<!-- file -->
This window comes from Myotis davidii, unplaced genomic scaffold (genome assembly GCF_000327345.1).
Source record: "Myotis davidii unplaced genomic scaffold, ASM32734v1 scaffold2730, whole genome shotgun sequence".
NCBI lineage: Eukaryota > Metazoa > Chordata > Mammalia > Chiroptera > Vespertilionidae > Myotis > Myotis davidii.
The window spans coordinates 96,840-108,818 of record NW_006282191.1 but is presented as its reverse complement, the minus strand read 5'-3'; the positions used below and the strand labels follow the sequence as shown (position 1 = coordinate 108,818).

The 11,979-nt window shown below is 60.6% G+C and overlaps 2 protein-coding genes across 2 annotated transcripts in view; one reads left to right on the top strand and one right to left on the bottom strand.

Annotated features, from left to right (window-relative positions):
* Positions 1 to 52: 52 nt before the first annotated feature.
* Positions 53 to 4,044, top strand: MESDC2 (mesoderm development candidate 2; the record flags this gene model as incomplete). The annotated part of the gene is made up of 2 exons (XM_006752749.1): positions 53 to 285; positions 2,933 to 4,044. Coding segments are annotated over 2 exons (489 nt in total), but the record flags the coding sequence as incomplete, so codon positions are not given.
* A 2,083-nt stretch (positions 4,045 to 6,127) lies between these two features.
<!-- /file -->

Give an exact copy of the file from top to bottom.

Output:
This window comes from Myotis davidii, unplaced genomic scaffold (genome assembly GCF_000327345.1).
Source record: "Myotis davidii unplaced genomic scaffold, ASM32734v1 scaffold2730, whole genome shotgun sequence".
NCBI lineage: Eukaryota > Metazoa > Chordata > Mammalia > Chiroptera > Vespertilionidae > Myotis > Myotis davidii.
The window spans coordinates 96,840-108,818 of record NW_006282191.1 but is presented as its reverse complement, the minus strand read 5'-3'; the positions used below and the strand labels follow the sequence as shown (position 1 = coordinate 108,818).

The 11,979-nt window shown below is 60.6% G+C and overlaps 2 protein-coding genes across 2 annotated transcripts in view; one reads left to right on the top strand and one right to left on the bottom strand.

Annotated features, from left to right (window-relative positions):
* Positions 1 to 52: 52 nt before the first annotated feature.
* Positions 53 to 4,044, top strand: MESDC2 (mesoderm development candidate 2; the record flags this gene model as incomplete). The annotated part of the gene is made up of 2 exons (XM_006752749.1): positions 53 to 285; positions 2,933 to 4,044. Coding segments are annotated over 2 exons (489 nt in total), but the record flags the coding sequence as incomplete, so codon positions are not given.
* A 2,083-nt stretch (positions 4,045 to 6,127) lies between these two features.